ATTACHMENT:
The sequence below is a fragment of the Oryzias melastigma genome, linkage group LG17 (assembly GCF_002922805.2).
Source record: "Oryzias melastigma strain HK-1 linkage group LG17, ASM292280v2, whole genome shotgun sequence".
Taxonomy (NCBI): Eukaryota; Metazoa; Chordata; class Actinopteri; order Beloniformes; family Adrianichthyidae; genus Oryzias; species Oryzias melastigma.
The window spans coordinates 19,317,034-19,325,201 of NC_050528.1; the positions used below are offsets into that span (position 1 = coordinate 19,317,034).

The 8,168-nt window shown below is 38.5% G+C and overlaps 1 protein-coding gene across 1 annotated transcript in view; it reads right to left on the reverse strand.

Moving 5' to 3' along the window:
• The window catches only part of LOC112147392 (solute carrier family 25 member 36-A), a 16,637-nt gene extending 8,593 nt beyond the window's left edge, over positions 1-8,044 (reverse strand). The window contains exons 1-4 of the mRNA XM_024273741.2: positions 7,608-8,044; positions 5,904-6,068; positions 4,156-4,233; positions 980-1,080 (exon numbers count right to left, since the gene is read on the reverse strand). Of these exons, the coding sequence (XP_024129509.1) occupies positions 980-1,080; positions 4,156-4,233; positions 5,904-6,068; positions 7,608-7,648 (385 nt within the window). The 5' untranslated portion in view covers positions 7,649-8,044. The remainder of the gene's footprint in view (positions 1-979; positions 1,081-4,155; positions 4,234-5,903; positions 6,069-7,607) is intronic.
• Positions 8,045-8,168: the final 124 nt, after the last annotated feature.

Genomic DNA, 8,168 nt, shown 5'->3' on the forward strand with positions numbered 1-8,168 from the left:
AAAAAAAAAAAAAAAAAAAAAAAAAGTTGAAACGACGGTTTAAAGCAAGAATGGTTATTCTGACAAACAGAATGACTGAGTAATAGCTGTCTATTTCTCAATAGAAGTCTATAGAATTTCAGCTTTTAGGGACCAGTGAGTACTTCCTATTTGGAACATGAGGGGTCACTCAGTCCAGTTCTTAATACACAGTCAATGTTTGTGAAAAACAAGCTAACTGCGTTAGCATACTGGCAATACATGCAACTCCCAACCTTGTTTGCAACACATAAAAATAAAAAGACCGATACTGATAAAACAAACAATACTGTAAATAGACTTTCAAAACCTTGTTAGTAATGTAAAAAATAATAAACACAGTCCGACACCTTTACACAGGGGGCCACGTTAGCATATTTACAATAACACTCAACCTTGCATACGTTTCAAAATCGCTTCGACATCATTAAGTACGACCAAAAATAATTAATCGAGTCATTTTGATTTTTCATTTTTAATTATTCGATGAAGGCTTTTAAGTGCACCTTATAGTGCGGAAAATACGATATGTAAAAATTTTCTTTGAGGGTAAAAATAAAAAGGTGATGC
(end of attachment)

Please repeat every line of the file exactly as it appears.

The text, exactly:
The sequence below is a fragment of the Oryzias melastigma genome, linkage group LG17 (assembly GCF_002922805.2).
Source record: "Oryzias melastigma strain HK-1 linkage group LG17, ASM292280v2, whole genome shotgun sequence".
Taxonomy (NCBI): Eukaryota; Metazoa; Chordata; class Actinopteri; order Beloniformes; family Adrianichthyidae; genus Oryzias; species Oryzias melastigma.
The window spans coordinates 19,317,034-19,325,201 of NC_050528.1; the positions used below are offsets into that span (position 1 = coordinate 19,317,034).

The 8,168-nt window shown below is 38.5% G+C and overlaps 1 protein-coding gene across 1 annotated transcript in view; it reads right to left on the reverse strand.

Moving 5' to 3' along the window:
• The window catches only part of LOC112147392 (solute carrier family 25 member 36-A), a 16,637-nt gene extending 8,593 nt beyond the window's left edge, over positions 1-8,044 (reverse strand). The window contains exons 1-4 of the mRNA XM_024273741.2: positions 7,608-8,044; positions 5,904-6,068; positions 4,156-4,233; positions 980-1,080 (exon numbers count right to left, since the gene is read on the reverse strand). Of these exons, the coding sequence (XP_024129509.1) occupies positions 980-1,080; positions 4,156-4,233; positions 5,904-6,068; positions 7,608-7,648 (385 nt within the window). The 5' untranslated portion in view covers positions 7,649-8,044. The remainder of the gene's footprint in view (positions 1-979; positions 1,081-4,155; positions 4,234-5,903; positions 6,069-7,607) is intronic.
• Positions 8,045-8,168: the final 124 nt, after the last annotated feature.

Genomic DNA, 8,168 nt, shown 5'->3' on the forward strand with positions numbered 1-8,168 from the left:
AAAAAAAAAAAAAAAAAAAAAAAAAGTTGAAACGACGGTTTAAAGCAAGAATGGTTATTCTGACAAACAGAATGACTGAGTAATAGCTGTCTATTTCTCAATAGAAGTCTATAGAATTTCAGCTTTTAGGGACCAGTGAGTACTTCCTATTTGGAACATGAGGGGTCACTCAGTCCAGTTCTTAATACACAGTCAATGTTTGTGAAAAACAAGCTAACTGCGTTAGCATACTGGCAATACATGCAACTCCCAACCTTGTTTGCAACACATAAAAATAAAAAGACCGATACTGATAAAACAAACAATACTGTAAATAGACTTTCAAAACCTTGTTAGTAATGTAAAAAATAATAAACACAGTCCGACACCTTTACACAGGGGGCCACGTTAGCATATTTACAATAACACTCAACCTTGCATACGTTTCAAAATCGCTTCGACATCATTAAGTACGACCAAAAATAATTAATCGAGTCATTTTGATTTTTCATTTTTAATTATTCGATGAAGGCTTTTAAGTGCACCTTATAGTGCGGAAAATACGATATGTAAAAATTTTCTTTGAGGGTAAAAATAAAAAGGTGATGC